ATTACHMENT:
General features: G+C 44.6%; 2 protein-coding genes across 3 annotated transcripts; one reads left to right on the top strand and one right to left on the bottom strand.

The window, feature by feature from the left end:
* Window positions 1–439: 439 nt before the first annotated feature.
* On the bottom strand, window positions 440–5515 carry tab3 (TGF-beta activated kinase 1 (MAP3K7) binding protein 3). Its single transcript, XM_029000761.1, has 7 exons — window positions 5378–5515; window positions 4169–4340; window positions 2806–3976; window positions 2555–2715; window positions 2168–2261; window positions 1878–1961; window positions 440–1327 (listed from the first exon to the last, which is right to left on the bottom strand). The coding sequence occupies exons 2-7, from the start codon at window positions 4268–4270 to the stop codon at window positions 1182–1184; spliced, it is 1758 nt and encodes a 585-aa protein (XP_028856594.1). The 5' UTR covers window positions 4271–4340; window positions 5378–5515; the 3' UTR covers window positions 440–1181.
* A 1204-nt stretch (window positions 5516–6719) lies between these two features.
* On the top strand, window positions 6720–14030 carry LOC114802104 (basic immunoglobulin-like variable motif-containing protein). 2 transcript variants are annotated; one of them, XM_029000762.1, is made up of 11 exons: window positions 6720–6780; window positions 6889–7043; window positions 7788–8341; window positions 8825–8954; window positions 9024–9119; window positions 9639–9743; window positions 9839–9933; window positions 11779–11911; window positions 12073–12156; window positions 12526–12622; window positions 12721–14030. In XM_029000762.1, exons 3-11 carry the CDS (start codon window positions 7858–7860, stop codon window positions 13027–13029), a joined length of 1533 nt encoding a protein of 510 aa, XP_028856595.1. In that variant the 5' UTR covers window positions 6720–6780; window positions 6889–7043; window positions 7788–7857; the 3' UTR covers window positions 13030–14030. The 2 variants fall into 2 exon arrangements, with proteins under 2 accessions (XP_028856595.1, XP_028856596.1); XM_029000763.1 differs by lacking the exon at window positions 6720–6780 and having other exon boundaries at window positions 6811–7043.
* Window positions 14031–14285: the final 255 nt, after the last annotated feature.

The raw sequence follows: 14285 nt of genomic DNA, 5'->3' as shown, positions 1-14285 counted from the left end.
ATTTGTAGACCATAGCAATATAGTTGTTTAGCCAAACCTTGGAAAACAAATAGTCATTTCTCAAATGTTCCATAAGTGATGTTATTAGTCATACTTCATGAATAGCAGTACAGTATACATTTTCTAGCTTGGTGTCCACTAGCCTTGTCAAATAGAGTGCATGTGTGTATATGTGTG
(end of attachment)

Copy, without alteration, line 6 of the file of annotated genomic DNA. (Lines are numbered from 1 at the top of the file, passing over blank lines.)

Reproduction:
* On the top strand, window positions 6720–14030 carry LOC114802104 (basic immunoglobulin-like variable motif-containing protein). 2 transcript variants are annotated; one of them, XM_029000762.1, is made up of 11 exons: window positions 6720–6780; window positions 6889–7043; window positions 7788–8341; window positions 8825–8954; window positions 9024–9119; window positions 9639–9743; window positions 9839–9933; window positions 11779–11911; window positions 12073–12156; window positions 12526–12622; window positions 12721–14030. In XM_029000762.1, exons 3-11 carry the CDS (start codon window positions 7858–7860, stop codon window positions 13027–13029), a joined length of 1533 nt encoding a protein of 510 aa, XP_028856595.1. In that variant the 5' UTR covers window positions 6720–6780; window positions 6889–7043; window positions 7788–7857; the 3' UTR covers window positions 13030–14030. The 2 variants fall into 2 exon arrangements, with proteins under 2 accessions (XP_028856595.1, XP_028856596.1); XM_029000763.1 differs by lacking the exon at window positions 6720–6780 and having other exon boundaries at window positions 6811–7043.